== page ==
Taapsee & Bhumi Save an Otherwise Painfully Long ‘Saand Ki Aankh’
Saand ki Aankh literally translates to “bull’s eye”, and this comes naturally to Chandro and Prakashi Tomar. Having discovered their flair for shooting and hitting the bull’s eye well past their prime, these dupatta-clad grandmothers earned themselves the sobriquet of “shooter daadis”!
Debutant director Tushar Hiranandani’s film Saand ki Aankh draws inspiration from their lives. The film begins in the year 1999. It’s in the Johri village Bagpat that we first meet the spirited women. In hushed tones and shared moments of joy they somehow manage to create a safe zone in the minefield of archaic rules that the resident patriarch shoves down their throats . The women must cover their heads with ghunghat (veil). So much so that the women are identified actually by the colour of their dupattas. They can’t leave the house without a male companion. The only thing that awaits them is marriage and pati ki seva (taking care of the husband). It’s therefore nothing short of a miracle when the Tomar women find a way to escape their dreadful circumstances by engaging in the sport of shooting. Chandro and Prakashi, covered as their are in their bright dupattas and skirts, are unstoppable in the shooting range.
Once the fact that the women can take their aims with precision is established, Balwinder Singh Janjua‘s narrative refuses to budge . Several matches are shown where the sharpshooter daadis go and stun the naysayers, but they all follow the same trajectory and end up being repetitive. Unnecessary scenes involving songs add nothing to the storytelling, and if anything this truly inspiring real-life story looks contrived and fictional at places. The writing, in particular, is a huge letdown. Also, the non-existent editing leaves the film bloated and painfully long.
The only time Saand ki Aankh tugs at our heart strings and pulsates with genuine emotions is when Taapsee Pannu and Bhumi Pednekar are left to peddle their wares. They might have had to put in a lot of effort to “look “ their part thanks to prosthetics (which was another letdown) and carefully streaked salt-and-pepper hair (that was badly done ), but the two shine and put up a spectacular show that is powerful and evocative. Be it confronting Rattan Singh’s (masterfully played by Prakash Jha) atrocious ways or the quiet support and encouragement from their coach Dr Yashpal (Viineet Kumar singh), the scenes could have been executed beautifully had the writing not been so formulaic. Singh’s character is important but not utilised well.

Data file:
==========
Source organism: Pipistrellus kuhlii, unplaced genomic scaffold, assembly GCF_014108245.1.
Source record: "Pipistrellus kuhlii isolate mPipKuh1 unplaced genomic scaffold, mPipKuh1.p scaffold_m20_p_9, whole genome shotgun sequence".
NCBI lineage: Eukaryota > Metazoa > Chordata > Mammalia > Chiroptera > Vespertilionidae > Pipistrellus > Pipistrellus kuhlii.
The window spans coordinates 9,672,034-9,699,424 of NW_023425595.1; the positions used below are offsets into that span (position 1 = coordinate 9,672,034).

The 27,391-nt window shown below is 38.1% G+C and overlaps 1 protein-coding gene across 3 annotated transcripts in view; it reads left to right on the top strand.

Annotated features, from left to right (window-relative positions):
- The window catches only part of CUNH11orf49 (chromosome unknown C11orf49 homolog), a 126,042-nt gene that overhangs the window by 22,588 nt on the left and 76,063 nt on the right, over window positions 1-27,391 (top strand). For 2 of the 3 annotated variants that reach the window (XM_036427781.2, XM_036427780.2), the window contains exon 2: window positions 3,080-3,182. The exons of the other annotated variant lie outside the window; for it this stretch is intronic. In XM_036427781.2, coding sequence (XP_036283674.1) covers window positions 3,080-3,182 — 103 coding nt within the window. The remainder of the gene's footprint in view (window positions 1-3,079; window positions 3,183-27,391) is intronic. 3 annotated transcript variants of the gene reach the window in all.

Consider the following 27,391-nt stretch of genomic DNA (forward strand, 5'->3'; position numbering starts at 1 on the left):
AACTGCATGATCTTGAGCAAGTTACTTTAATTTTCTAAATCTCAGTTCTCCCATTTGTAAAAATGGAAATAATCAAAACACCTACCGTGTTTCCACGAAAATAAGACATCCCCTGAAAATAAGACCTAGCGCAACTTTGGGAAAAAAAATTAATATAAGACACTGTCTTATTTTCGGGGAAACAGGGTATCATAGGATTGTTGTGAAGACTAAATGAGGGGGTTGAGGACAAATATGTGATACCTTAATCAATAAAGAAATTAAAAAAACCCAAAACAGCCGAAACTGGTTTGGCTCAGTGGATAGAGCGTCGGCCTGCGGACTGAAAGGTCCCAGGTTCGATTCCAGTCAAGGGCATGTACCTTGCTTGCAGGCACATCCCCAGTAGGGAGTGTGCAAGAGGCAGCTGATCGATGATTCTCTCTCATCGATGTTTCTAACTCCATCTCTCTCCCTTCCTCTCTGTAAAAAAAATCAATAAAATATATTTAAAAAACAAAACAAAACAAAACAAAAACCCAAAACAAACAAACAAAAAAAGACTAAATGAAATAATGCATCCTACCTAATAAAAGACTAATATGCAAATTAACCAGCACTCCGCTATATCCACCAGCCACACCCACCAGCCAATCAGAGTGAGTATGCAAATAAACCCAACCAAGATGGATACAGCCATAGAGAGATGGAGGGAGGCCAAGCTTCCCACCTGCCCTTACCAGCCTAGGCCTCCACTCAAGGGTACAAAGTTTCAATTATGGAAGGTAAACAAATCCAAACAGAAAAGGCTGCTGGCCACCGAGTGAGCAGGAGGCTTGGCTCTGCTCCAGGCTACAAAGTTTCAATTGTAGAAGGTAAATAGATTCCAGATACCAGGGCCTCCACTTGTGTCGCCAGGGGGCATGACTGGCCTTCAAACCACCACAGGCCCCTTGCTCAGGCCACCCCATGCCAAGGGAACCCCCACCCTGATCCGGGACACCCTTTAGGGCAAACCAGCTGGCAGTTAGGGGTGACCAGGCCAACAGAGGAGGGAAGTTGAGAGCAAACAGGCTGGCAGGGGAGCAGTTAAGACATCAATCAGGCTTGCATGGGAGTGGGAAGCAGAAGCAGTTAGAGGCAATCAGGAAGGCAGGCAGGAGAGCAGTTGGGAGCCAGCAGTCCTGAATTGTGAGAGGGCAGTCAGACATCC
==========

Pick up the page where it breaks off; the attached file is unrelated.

The orthodox thinking and sexism does not vanish all of a sudden. It is slowly challenged. The daadis’ first struggle is to free themselves, and then they continue fighting for their daughters. But the film moves forward in the most tepid and convoluted manner. There are unnecessarily long sequences that are inconsequential. For instance the sequence where both Chandro and Prakashi are surprised when they are handed sunglasses or they meet a royal family from Rajasthan are stretched. The lack of nuance and the loud background score accompanying some of the rousing speeches dampen the overall impact.
The women don’t disappoint. Both Taapsee and Bhumi with their accent and body language hit the bull’s eye, but does the film manage to do so ? Not quite ! Saand Ki Aankh could have been infinitely better if it had got rid of its pompous length!
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